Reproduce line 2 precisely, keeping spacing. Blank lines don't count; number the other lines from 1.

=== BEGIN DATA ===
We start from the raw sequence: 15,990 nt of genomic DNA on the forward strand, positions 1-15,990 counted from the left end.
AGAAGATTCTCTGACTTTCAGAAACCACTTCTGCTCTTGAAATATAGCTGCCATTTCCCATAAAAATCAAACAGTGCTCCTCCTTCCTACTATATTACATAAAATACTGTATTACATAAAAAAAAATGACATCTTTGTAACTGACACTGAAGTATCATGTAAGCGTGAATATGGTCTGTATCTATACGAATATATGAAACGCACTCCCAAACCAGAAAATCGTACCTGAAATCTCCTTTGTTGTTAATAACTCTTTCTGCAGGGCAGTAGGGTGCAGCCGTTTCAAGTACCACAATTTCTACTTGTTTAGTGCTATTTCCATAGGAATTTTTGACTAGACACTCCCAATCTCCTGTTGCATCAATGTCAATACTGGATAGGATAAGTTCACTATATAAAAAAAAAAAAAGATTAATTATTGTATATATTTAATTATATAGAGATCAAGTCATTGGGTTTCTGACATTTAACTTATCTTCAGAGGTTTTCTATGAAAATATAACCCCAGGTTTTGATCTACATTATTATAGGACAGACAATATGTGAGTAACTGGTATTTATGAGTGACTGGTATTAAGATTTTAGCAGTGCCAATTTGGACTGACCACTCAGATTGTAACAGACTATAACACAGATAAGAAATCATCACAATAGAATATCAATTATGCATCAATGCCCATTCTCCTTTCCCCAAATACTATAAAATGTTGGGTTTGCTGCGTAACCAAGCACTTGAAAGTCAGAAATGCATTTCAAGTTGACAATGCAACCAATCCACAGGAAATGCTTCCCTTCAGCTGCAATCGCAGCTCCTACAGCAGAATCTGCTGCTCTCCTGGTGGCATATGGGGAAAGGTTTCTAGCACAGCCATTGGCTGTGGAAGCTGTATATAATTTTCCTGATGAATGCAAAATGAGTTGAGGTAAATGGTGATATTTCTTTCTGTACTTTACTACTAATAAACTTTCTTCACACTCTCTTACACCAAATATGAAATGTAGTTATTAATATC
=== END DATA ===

AGAAGATTCTCTGACTTTCAGAAACCACTTCTGCTCTTGAAATATAGCTGCCATTTCCCATAAAAATCAAACAGTGCTCCTCCTTCCTACTATATTACATAAAATACTGTATTACATAAAAAAAAATGACATCTTTGTAACTGACACTGAAGTATCATGTAAGCGTGAATATGGTCTGTATCTATACGAATATATGAAACGCACTCCCAAACCAGAAAATCGTACCTGAAATCTCCTTTGTTGTTAATAACTCTTTCTGCAGGGCAGTAGGGTGCAGCCGTTTCAAGTACCACAATTTCTACTTGTTTAGTGCTATTTCCATAGGAATTTTTGACTAGACACTCCCAATCTCCTGTTGCATCAATGTCAATACTGGATAGGATAAGTTCACTATATAAAAAAAAAAAAAGATTAATTATTGTATATATTTAATTATATAGAGATCAAGTCATTGGGTTTCTGACATTTAACTTATCTTCAGAGGTTTTCTATGAAAATATAACCCCAGGTTTTGATCTACATTATTATAGGACAGACAATATGTGAGTAACTGGTATTTATGAGTGACTGGTATTAAGATTTTAGCAGTGCCAATTTGGACTGACCACTCAGATTGTAACAGACTATAACACAGATAAGAAATCATCACAATAGAATATCAATTATGCATCAATGCCCATTCTCCTTTCCCCAAATACTATAAAATGTTGGGTTTGCTGCGTAACCAAGCACTTGAAAGTCAGAAATGCATTTCAAGTTGACAATGCAACCAATCCACAGGAAATGCTTCCCTTCAGCTGCAATCGCAGCTCCTACAGCAGAATCTGCTGCTCTCCTGGTGGCATATGGGGAAAGGTTTCTAGCACAGCCATTGGCTGTGGAAGCTGTATATAATTTTCCTGATGAATGCAAAATGAGTTGAGGTAAATGGTGATATTTCTTTCTGTACTTTACTACTAATAAACTTTCTTCACACTCTCTTACACCAAATATGAAATGTAGTTATTAATATC